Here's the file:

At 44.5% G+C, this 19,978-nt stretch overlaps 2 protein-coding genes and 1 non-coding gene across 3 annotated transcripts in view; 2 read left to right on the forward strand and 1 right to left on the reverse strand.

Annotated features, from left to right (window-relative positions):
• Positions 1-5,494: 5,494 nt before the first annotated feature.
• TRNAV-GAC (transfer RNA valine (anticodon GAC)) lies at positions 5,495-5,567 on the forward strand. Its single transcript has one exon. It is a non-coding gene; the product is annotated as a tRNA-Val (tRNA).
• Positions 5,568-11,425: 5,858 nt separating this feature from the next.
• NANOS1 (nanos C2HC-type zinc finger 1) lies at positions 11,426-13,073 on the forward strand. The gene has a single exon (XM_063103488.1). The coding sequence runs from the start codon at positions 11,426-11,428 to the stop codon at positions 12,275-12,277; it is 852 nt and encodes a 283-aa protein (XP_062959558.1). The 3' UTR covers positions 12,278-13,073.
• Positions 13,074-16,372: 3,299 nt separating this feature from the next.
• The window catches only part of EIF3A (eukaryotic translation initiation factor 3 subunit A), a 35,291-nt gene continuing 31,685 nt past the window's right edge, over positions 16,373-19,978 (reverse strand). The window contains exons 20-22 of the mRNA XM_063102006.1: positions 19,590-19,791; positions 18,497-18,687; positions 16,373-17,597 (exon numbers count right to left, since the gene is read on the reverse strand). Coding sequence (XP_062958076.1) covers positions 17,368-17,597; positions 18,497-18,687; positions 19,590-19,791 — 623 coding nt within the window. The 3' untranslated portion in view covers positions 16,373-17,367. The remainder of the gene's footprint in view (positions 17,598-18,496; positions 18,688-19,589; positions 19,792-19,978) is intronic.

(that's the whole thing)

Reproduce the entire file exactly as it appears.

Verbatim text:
At 44.5% G+C, this 19,978-nt stretch overlaps 2 protein-coding genes and 1 non-coding gene across 3 annotated transcripts in view; 2 read left to right on the forward strand and 1 right to left on the reverse strand.

Annotated features, from left to right (window-relative positions):
• Positions 1-5,494: 5,494 nt before the first annotated feature.
• TRNAV-GAC (transfer RNA valine (anticodon GAC)) lies at positions 5,495-5,567 on the forward strand. Its single transcript has one exon. It is a non-coding gene; the product is annotated as a tRNA-Val (tRNA).
• Positions 5,568-11,425: 5,858 nt separating this feature from the next.
• NANOS1 (nanos C2HC-type zinc finger 1) lies at positions 11,426-13,073 on the forward strand. The gene has a single exon (XM_063103488.1). The coding sequence runs from the start codon at positions 11,426-11,428 to the stop codon at positions 12,275-12,277; it is 852 nt and encodes a 283-aa protein (XP_062959558.1). The 3' UTR covers positions 12,278-13,073.
• Positions 13,074-16,372: 3,299 nt separating this feature from the next.
• The window catches only part of EIF3A (eukaryotic translation initiation factor 3 subunit A), a 35,291-nt gene continuing 31,685 nt past the window's right edge, over positions 16,373-19,978 (reverse strand). The window contains exons 20-22 of the mRNA XM_063102006.1: positions 19,590-19,791; positions 18,497-18,687; positions 16,373-17,597 (exon numbers count right to left, since the gene is read on the reverse strand). Coding sequence (XP_062958076.1) covers positions 17,368-17,597; positions 18,497-18,687; positions 19,590-19,791 — 623 coding nt within the window. The 3' untranslated portion in view covers positions 16,373-17,367. The remainder of the gene's footprint in view (positions 17,598-18,496; positions 18,688-19,589; positions 19,792-19,978) is intronic.